Let the beauty of the stone shine through
A PIECE OF high-quality, polished jade holds a beautiful shimmering light, whichever way you look at it. Diamonds are pretty, no one will dispute that, but jade has a special resonance and energy that shines from the stone.
As early as 3,000BC, jade was known in China as yu, or the royal gem. It was first used for weapons because of its strength, but later became valued for its beauty and used in high-quality jewellery and other fine objects.
Such is the workmanship of the jade cabochon ring (above), which jewellers have been polishing for a month at Kam Wing Cheong Jewellery in Jade Street, Jordan.
Yau Kim-wing is the third generation of jewellers in his family. He sources top-quality jade from Myanmar. While working mostly in green jade, his jewellers have also branched out into more modern, less expensive items to capture the younger market in Hong Kong and abroad.
'Our business was limited to wholesale and retail, but now we go to shows throughout Asia,' said Mr Yau.
'When you look at this ring,' he said, holding up the large cabochon that catches the light from all sides, 'you have to be an expert, first to cut the stone to extract the green, but then to smoothly polish the stone, so you can see it shine whichever way you look at it.'
Fellow jade jeweller Cecilia Li Ching-kei and her husband came from jeweller families and have been in the business for 30 years.
'Jade is different from other kinds of stones because it has so many colours,' said Ms Li, who runs United Jewelry with her husband in Jade Street.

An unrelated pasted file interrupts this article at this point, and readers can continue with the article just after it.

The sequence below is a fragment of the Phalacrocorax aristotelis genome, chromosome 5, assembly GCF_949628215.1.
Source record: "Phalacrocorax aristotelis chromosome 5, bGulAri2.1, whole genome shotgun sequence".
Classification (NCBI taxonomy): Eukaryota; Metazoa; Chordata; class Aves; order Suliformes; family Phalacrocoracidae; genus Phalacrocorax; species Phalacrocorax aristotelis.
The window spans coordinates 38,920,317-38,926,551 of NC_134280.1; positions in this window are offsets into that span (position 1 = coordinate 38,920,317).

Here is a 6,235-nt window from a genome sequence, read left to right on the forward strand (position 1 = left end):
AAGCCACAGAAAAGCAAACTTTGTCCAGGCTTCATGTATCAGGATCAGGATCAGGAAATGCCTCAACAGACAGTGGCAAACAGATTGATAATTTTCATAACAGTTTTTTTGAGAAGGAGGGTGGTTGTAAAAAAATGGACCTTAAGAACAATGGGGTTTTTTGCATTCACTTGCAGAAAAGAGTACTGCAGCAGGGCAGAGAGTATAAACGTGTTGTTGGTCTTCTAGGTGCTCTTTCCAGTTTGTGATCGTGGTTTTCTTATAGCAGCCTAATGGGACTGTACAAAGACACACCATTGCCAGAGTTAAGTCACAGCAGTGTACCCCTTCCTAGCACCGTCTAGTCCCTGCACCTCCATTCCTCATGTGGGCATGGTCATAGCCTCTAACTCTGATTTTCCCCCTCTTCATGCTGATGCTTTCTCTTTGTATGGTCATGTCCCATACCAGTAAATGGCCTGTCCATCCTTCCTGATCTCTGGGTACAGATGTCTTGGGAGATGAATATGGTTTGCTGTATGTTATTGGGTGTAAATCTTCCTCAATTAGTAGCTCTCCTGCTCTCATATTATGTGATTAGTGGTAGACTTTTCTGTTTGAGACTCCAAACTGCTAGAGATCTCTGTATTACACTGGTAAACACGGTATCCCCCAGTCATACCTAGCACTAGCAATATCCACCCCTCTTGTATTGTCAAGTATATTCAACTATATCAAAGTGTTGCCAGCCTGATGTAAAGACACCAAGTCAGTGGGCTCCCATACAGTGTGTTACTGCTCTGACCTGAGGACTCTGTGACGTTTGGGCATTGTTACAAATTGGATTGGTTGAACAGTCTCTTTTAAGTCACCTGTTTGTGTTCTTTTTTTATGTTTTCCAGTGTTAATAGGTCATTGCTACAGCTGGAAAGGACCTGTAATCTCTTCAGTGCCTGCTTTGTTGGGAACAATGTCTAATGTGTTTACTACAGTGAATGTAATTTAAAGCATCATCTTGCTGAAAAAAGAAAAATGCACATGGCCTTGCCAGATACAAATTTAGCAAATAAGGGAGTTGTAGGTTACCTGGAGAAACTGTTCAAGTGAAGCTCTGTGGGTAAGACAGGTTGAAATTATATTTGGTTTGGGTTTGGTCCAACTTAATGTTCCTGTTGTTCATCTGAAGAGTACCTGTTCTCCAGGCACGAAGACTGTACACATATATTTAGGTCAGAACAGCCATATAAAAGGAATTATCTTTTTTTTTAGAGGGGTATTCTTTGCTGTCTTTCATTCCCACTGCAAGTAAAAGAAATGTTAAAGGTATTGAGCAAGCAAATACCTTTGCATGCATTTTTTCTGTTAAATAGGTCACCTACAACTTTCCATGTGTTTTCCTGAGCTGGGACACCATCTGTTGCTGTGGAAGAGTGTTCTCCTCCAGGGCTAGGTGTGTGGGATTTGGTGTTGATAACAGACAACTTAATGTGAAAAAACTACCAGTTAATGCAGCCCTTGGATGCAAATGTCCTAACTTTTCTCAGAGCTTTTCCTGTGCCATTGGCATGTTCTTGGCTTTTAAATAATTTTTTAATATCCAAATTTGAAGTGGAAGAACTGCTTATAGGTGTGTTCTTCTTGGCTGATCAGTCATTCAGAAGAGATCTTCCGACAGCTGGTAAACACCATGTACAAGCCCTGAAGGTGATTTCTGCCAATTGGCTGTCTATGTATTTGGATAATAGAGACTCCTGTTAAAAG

'I like both traditional and modern jade designs, but I am keen to get young women interested in jade.
'For many years jade has had a false image in that it has appeared to be just for middle-aged women. When we make a new brooch, my creative team and I always watch out for the coming fashion. For example, Chanel mostly uses black and white. Hence we have incorporated that idea into some of our designs. So as well as the green jade, I use black and white jade around it.'
Non-green types of jade often cost less, and more young women could afford it, Ms Li said.
'We sell in Hong Kong and Asia, but are looking to expand our market to Europe.'
Ms Li is also looking to modernise the shapes of jade jewellery.
'Traditionally jewellers use cabochon, saddle or round shapes, but I also like using jade marquis for pendants. This appeals more to younger people.'
For Ms Li, jade is her life. 'I want young people to love it too,' she said.
Kam Wing Cheong Jewellery and United Jewelry will exhibit at the upcoming Hong Kong International Jewellery Show.